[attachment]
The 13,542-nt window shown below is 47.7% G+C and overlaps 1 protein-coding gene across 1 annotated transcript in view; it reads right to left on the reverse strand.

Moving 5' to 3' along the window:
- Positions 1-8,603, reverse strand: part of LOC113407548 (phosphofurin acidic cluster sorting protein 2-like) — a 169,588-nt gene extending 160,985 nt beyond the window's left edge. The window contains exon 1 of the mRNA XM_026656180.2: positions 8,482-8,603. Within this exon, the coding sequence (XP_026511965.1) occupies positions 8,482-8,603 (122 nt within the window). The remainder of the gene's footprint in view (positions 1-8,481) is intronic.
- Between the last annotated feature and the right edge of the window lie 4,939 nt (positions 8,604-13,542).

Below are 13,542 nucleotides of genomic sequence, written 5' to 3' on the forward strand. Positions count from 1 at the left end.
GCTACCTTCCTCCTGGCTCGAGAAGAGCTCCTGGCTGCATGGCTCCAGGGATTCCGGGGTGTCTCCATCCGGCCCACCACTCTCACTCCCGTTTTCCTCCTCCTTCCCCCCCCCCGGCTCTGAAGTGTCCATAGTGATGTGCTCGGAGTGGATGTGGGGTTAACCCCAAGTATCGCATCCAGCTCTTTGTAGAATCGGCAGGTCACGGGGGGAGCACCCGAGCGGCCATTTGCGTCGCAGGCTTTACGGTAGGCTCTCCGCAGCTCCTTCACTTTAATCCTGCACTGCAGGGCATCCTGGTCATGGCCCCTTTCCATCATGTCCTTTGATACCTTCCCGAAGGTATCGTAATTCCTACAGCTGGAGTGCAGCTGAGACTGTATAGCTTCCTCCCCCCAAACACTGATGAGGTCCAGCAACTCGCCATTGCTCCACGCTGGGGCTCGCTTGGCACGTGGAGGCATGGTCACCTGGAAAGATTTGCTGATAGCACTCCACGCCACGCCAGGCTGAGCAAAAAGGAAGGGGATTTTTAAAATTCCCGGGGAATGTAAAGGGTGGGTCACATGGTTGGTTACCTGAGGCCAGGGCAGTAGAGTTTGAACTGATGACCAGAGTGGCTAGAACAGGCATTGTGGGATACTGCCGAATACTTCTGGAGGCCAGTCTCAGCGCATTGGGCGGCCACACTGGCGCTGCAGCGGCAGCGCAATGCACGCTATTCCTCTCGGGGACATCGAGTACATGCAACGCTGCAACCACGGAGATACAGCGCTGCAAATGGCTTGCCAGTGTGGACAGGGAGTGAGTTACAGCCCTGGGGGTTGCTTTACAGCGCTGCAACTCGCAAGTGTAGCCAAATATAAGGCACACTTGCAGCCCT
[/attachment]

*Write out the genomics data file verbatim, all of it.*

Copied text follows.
The 13,542-nt window shown below is 47.7% G+C and overlaps 1 protein-coding gene across 1 annotated transcript in view; it reads right to left on the reverse strand.

Moving 5' to 3' along the window:
- Positions 1-8,603, reverse strand: part of LOC113407548 (phosphofurin acidic cluster sorting protein 2-like) — a 169,588-nt gene extending 160,985 nt beyond the window's left edge. The window contains exon 1 of the mRNA XM_026656180.2: positions 8,482-8,603. Within this exon, the coding sequence (XP_026511965.1) occupies positions 8,482-8,603 (122 nt within the window). The remainder of the gene's footprint in view (positions 1-8,481) is intronic.
- Between the last annotated feature and the right edge of the window lie 4,939 nt (positions 8,604-13,542).

Below are 13,542 nucleotides of genomic sequence, written 5' to 3' on the forward strand. Positions count from 1 at the left end.
GCTACCTTCCTCCTGGCTCGAGAAGAGCTCCTGGCTGCATGGCTCCAGGGATTCCGGGGTGTCTCCATCCGGCCCACCACTCTCACTCCCGTTTTCCTCCTCCTTCCCCCCCCCCGGCTCTGAAGTGTCCATAGTGATGTGCTCGGAGTGGATGTGGGGTTAACCCCAAGTATCGCATCCAGCTCTTTGTAGAATCGGCAGGTCACGGGGGGAGCACCCGAGCGGCCATTTGCGTCGCAGGCTTTACGGTAGGCTCTCCGCAGCTCCTTCACTTTAATCCTGCACTGCAGGGCATCCTGGTCATGGCCCCTTTCCATCATGTCCTTTGATACCTTCCCGAAGGTATCGTAATTCCTACAGCTGGAGTGCAGCTGAGACTGTATAGCTTCCTCCCCCCAAACACTGATGAGGTCCAGCAACTCGCCATTGCTCCACGCTGGGGCTCGCTTGGCACGTGGAGGCATGGTCACCTGGAAAGATTTGCTGATAGCACTCCACGCCACGCCAGGCTGAGCAAAAAGGAAGGGGATTTTTAAAATTCCCGGGGAATGTAAAGGGTGGGTCACATGGTTGGTTACCTGAGGCCAGGGCAGTAGAGTTTGAACTGATGACCAGAGTGGCTAGAACAGGCATTGTGGGATACTGCCGAATACTTCTGGAGGCCAGTCTCAGCGCATTGGGCGGCCACACTGGCGCTGCAGCGGCAGCGCAATGCACGCTATTCCTCTCGGGGACATCGAGTACATGCAACGCTGCAACCACGGAGATACAGCGCTGCAAATGGCTTGCCAGTGTGGACAGGGAGTGAGTTACAGCCCTGGGGGTTGCTTTACAGCGCTGCAACTCGCAAGTGTAGCCAAATATAAGGCACACTTGCAGCCCT